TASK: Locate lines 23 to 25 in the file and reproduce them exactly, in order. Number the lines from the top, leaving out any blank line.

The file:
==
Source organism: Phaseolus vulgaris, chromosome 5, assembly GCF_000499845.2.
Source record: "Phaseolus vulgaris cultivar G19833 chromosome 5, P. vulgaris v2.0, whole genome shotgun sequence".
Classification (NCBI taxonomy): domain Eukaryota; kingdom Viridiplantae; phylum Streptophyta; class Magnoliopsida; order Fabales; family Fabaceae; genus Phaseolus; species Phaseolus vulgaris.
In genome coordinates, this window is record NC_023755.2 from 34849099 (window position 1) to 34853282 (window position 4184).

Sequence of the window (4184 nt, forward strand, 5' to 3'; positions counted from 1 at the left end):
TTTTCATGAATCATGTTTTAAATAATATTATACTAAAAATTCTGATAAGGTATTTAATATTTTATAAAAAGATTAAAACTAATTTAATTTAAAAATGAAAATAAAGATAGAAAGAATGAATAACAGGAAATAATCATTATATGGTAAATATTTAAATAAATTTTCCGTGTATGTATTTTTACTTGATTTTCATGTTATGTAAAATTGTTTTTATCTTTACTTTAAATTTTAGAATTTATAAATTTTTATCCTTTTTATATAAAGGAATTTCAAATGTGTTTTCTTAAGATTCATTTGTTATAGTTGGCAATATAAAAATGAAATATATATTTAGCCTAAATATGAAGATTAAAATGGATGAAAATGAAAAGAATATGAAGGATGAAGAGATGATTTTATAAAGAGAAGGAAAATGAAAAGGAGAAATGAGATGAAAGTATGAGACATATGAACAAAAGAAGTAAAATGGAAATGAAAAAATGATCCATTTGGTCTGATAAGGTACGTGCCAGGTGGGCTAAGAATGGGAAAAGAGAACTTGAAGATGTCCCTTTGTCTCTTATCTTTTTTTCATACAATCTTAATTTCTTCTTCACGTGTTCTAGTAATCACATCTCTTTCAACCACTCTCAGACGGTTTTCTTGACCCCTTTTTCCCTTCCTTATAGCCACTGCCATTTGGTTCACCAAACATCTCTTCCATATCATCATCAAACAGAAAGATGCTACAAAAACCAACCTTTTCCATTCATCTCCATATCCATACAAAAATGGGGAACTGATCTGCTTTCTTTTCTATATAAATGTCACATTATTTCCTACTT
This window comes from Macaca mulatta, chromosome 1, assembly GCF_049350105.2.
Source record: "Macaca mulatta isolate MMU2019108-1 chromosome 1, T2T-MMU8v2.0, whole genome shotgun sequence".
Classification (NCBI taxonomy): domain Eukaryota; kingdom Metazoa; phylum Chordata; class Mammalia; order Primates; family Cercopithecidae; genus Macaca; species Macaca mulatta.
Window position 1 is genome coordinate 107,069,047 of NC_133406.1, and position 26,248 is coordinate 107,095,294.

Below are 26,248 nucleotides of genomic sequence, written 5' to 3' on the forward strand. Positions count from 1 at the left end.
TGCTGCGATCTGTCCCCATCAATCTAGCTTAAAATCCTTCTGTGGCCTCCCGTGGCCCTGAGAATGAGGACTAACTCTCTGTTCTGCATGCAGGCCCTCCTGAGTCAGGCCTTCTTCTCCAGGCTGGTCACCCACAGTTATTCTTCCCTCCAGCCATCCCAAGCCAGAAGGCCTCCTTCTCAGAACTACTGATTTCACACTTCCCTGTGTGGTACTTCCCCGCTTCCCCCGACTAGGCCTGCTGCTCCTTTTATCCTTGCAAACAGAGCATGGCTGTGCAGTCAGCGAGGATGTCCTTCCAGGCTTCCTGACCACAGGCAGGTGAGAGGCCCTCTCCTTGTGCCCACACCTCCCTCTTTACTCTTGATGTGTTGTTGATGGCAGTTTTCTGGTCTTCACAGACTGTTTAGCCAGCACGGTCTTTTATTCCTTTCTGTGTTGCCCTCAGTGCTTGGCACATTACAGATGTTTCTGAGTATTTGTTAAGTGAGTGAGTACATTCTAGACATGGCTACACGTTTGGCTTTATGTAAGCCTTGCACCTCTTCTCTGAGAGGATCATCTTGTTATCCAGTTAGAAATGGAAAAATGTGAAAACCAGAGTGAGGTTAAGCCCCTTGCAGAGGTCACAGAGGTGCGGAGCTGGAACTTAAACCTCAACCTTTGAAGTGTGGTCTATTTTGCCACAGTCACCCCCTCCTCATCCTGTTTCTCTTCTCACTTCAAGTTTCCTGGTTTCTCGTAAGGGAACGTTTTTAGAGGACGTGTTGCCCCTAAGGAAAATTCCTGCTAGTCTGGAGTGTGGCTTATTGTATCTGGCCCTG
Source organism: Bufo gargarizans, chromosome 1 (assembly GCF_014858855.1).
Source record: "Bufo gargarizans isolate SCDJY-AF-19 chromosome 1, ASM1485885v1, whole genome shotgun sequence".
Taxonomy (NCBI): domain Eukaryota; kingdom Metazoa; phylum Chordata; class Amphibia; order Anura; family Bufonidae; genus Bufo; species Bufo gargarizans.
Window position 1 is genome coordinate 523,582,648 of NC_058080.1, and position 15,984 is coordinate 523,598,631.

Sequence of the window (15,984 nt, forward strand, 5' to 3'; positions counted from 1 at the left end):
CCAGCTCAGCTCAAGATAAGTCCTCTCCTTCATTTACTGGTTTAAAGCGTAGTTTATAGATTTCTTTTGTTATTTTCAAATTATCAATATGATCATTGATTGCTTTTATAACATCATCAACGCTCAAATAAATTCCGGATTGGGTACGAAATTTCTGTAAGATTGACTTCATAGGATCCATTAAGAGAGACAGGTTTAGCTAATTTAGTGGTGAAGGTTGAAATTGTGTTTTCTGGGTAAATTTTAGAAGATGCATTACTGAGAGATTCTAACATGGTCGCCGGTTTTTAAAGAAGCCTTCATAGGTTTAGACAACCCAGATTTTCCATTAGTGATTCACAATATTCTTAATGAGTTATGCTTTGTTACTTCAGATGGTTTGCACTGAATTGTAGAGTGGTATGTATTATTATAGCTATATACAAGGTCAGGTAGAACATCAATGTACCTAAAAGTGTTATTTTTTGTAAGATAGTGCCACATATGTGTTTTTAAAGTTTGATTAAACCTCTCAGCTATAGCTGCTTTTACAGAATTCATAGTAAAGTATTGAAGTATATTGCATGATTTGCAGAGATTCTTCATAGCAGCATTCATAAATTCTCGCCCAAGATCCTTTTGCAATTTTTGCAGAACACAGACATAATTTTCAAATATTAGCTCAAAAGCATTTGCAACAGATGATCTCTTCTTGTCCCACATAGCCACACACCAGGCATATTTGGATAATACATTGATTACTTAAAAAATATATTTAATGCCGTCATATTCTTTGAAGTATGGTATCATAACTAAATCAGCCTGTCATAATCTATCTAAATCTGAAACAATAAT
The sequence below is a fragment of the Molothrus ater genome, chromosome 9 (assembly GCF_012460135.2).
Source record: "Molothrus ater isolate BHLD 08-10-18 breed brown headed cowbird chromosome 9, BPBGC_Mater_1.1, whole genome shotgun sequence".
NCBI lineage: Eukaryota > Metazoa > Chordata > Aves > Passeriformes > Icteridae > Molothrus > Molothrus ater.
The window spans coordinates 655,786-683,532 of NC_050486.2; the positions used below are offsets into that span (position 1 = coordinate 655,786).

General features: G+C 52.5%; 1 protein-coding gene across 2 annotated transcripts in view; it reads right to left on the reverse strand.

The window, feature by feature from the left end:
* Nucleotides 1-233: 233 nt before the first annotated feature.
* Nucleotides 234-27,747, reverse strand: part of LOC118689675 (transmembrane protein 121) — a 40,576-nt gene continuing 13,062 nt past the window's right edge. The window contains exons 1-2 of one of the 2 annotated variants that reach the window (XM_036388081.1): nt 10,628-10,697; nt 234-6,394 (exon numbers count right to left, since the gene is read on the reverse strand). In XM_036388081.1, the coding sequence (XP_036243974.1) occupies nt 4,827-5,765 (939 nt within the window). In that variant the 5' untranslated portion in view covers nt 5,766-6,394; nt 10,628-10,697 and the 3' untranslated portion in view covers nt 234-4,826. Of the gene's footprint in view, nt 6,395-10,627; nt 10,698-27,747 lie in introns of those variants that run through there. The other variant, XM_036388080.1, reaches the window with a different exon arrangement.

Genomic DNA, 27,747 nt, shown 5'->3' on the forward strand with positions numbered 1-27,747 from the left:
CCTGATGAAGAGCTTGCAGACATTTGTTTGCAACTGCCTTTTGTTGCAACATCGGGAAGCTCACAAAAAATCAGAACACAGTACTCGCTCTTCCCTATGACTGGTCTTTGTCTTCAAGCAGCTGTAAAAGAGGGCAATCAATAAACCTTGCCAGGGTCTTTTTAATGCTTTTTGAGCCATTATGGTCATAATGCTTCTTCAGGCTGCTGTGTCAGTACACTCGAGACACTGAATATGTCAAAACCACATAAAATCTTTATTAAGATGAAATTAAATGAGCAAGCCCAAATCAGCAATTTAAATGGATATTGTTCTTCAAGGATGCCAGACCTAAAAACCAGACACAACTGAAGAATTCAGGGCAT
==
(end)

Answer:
General features: G+C 52.5%; 1 protein-coding gene across 2 annotated transcripts in view; it reads right to left on the reverse strand.

The window, feature by feature from the left end:
* Nucleotides 1-233: 233 nt before the first annotated feature.